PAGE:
The Goodness of God
Updated: Dec 12, 2022
It can be daunting to wrap your mind around the attributes of God. I’ll admit it’s been a deterrent for me in even trying to understand them. When I was in college, I read A.W. Tozer’s The Knowledge of the Holy and A.W. Pink’s The Attributes of God, and that alone was enough to let me know God is unfathomable and incomprehensible. When I heard John MacArthur talking about his theological formation in an interview with Stephen Nichols, I resonated with his sentiment. Having read Tozer, he thought, “what more is there to know? How much more can be said about God?” Then he encountered Stephen Charnock’s The Existence and Attributes of God.
Of all the books that influenced his early ministry, MacArthur remembers this one having the greatest effect. Being that Crossway just released a new immaculately bound and typeset version of Charnock’s great work, I wondered if it might be worth checking out.
For a sermon in Ephesians 1, grasping at understanding and explaining the blessings of God that we have received in Christ, I dipped into the chapter titled “On the Goodness of God.”
Almost an hour later, I finally came up for air. Charnock’s discussion of God’s goodness, his very essence, was so captivating – not just theologically, but devotionally—I couldn’t stop reading. Since then, I’ve wondered if this might not be one of the truest indicators of faithful theological scholarship.
God is the most satisfying being in the universe; our souls can find no greater joy and reward than beholding him. Maybe then, the attributes of God, especially in the hands of someone like Stephen Charnock, are one of the key gateways to enjoying God. They help us see him clearly. In fact, one of the great takeaway choruses of my master’s program at Oklahoma Christian was that “theology leads to doxology.” Studying God, his nature, and works should lead us to worship him. (I’ll quickly add that another takeaway from my master’s is a proviso to that maxim, good theology leads to doxology.)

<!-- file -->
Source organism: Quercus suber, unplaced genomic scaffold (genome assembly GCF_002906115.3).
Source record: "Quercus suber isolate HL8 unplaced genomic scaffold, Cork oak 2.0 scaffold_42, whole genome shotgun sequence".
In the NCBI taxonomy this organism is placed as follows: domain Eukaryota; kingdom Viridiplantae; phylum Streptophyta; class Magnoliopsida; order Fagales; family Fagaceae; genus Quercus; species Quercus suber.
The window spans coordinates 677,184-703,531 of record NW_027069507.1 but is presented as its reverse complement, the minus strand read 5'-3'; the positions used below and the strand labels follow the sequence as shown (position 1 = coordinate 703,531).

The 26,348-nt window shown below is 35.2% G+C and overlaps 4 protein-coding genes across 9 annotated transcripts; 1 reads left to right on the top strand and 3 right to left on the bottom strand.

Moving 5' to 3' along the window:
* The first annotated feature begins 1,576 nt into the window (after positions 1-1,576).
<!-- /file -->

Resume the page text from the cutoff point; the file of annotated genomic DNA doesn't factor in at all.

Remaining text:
One of the great dangers of theological study is that it too, like so many other facets of our lives, would bring us close to God without actually encountering him. It’s possible to learn all kinds of things about God without knowing him, more importantly, without worshipping him. Charnock’s work, then, provides a double benefit, it leads us both to see God more clearly and to worship him as we read.
On God’s Goodness
The chapter (which began as a series of lectures) on God’s goodness spans almost 200 pages. Here I was wondering what more could be said than Tozer and Pink had written, both of their books being about 200 pages total. He begins with Jesus’ question to the rich young man in Mark 10:18, “Why do you call me good? There is none good but one, that is, God,” and expanding on this core doctrinal assertion, “Pure and perfect goodness is the royal prerogative or God alone; goodness is a choice perfection of the divine nature” (1193).
God’s goodness is seen in his perfection, holiness, and bounty, related to his blessedness and mercy, but not identical. Goodness is indistinguishable from God; he is the self-sustaining source of all good things, and everything he does is good.
To bring this down from the level of abstraction, though, God’s goodness is seen most easily in his great act of redemption. “Divine goodness would not stand by a spectator without being reliever of that misery man had plunged himself into, but by astonishing methods it would recover him to happiness who had wrested himself out of his hands to fling himself into the most deplorable calamity” (1252).